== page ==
Talking About Radical Feminism
I want to open a conversation about “radical feminism” so that scholars and activists can have some new, useful things to say when the phrase is bandied about in the media. Until now, I have heard a lot of people distance themselves from it, try to explain it away as someone else’s brand, or ignore it entirely. I respectfully submit that we can do better.
“Radical feminism” is rapidly becoming a household phrase. I thought it had died out long before Mary Daly expired. I keep hearing it in the press with reference to the Leadership Conference of Women Religious (LCWR) against whom the Congregation or the Doctrine of the Faith issued the damning Mandate Doctrinal Assessment of the Leadership Conference of Women Religious, April 18, 2012 (http://www.religiondispatches.org/archive/politics/5908/we_are_all_nuns/).
Vatican officials in all their officialdom wrote: “Radical Feminism. The Cardinal noted a prevalence of certain radical feminist themes incompatible with the Catholic faith in some of the programs and presentations sponsored by the LCWR, including theological interpretations that risk distorting faith in Jesus and his loving Father who sent his Son for the salvation of the world. Moreover, some commentaries on “patriarchy” distort the way in which Jesus has structured sacramental life in the Church; others even undermine the revealed doctrines of the Holy Trinity, the divinity of Christ, and the inspiration of Sacred Scripture” (http://www.doctrinafidei.va/documents/rc_con_cfaith_doc_20120418_assessment-lcwr_en.html). Apparently these functionaries have not read any feminist theology in the past fifty years.
I am not clear as to why “patriarchy” is in quotes, but I was happy to see it referenced. Maybe the writer modestly did not want to refer to himself! Nor was I sure what “programs and presentations” were intended since I am not aware that many of the most progressive feminist theologians have ever been invited to address an LCWR meeting or write for their publications. Still, the charge of “radical feminism”— none of these Vatican people think of it as a compliment—merited its own category and condemnation. It must be powerful.
Even more telling have been the several ways that the accused nuns and their supporters and detractors have responded. Basic to the charge of radical feminism is that the nuns, laywomen in a heretofore clerically led church, think for themselves and most do. Some people have agreed that the radical sort is a problem while feminism itself is okay. The Vatican tried this trick in its sleight of hand when John Paul II wrote about “Christian feminism” as opposed to that other kind, namely, what the rest of the world means by a term that has a long history, strong content, and clear intent. He wrote that a woman cannot be thought of in “criteria of understanding and judgment that do not pertain to her nature.” Translate—women are by nature subordinate so do not question it.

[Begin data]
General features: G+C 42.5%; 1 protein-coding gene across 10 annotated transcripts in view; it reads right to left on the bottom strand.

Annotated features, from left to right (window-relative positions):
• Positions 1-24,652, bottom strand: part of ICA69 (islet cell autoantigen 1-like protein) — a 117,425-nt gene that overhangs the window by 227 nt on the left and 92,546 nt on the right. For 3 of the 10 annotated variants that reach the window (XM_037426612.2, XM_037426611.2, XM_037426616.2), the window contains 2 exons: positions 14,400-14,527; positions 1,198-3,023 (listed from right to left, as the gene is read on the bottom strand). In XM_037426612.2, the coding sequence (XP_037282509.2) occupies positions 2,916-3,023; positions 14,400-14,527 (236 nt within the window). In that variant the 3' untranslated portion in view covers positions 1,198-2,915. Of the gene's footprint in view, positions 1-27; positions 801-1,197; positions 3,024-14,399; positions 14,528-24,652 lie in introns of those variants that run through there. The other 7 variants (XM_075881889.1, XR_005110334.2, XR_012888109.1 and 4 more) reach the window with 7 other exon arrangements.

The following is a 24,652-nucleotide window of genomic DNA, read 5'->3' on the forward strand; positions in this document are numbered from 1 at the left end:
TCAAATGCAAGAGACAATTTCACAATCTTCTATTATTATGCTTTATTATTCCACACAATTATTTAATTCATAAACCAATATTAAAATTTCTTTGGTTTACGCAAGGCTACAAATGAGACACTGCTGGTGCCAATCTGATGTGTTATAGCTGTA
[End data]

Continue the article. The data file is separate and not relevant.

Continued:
Other people put on the spot about radical feminism have dismissed the term as a weapon in the culture wars and/or have chosen to ignore it. Still others have danced around it, trying to figure out what aspects of feminism they want to embrace and what they wish to leave aside. Lesbians and support for women’s reproductive justice are the most complicated issues though most decent people don’t point it out. Joan Chittister, a Benedictine sister, took the tact that at issue was not so much radical feminism as what she called “radical patriarchy.” That’s one approach.
I want to open a larger conversation, one in which the word “radical” is interrogated and mined for its richness. The “roots” of feminism are in the oppression of women around the world, but the sprouts, leaves, branches, and the shade that the whole tree provides are in the many forms of oppression that include racism, colonialism, ecocide, heterosexism, ableism, ageism, and the myriad ways in which people are made poor by the greed and entitlement of others. It is this larger conversation that is passed over when radical feminism is swept under the rug.
I’m for spelling out the many implications of the term, not simply the bumper sticker variety but the historical, philosophical, and yes, even theological aspects of radical feminism that still make it one of our best tools for creating a more just world. I hope some people will join in the conversation lest we lose this opportunity to define it according to our lights and respect the work that has brought us this far.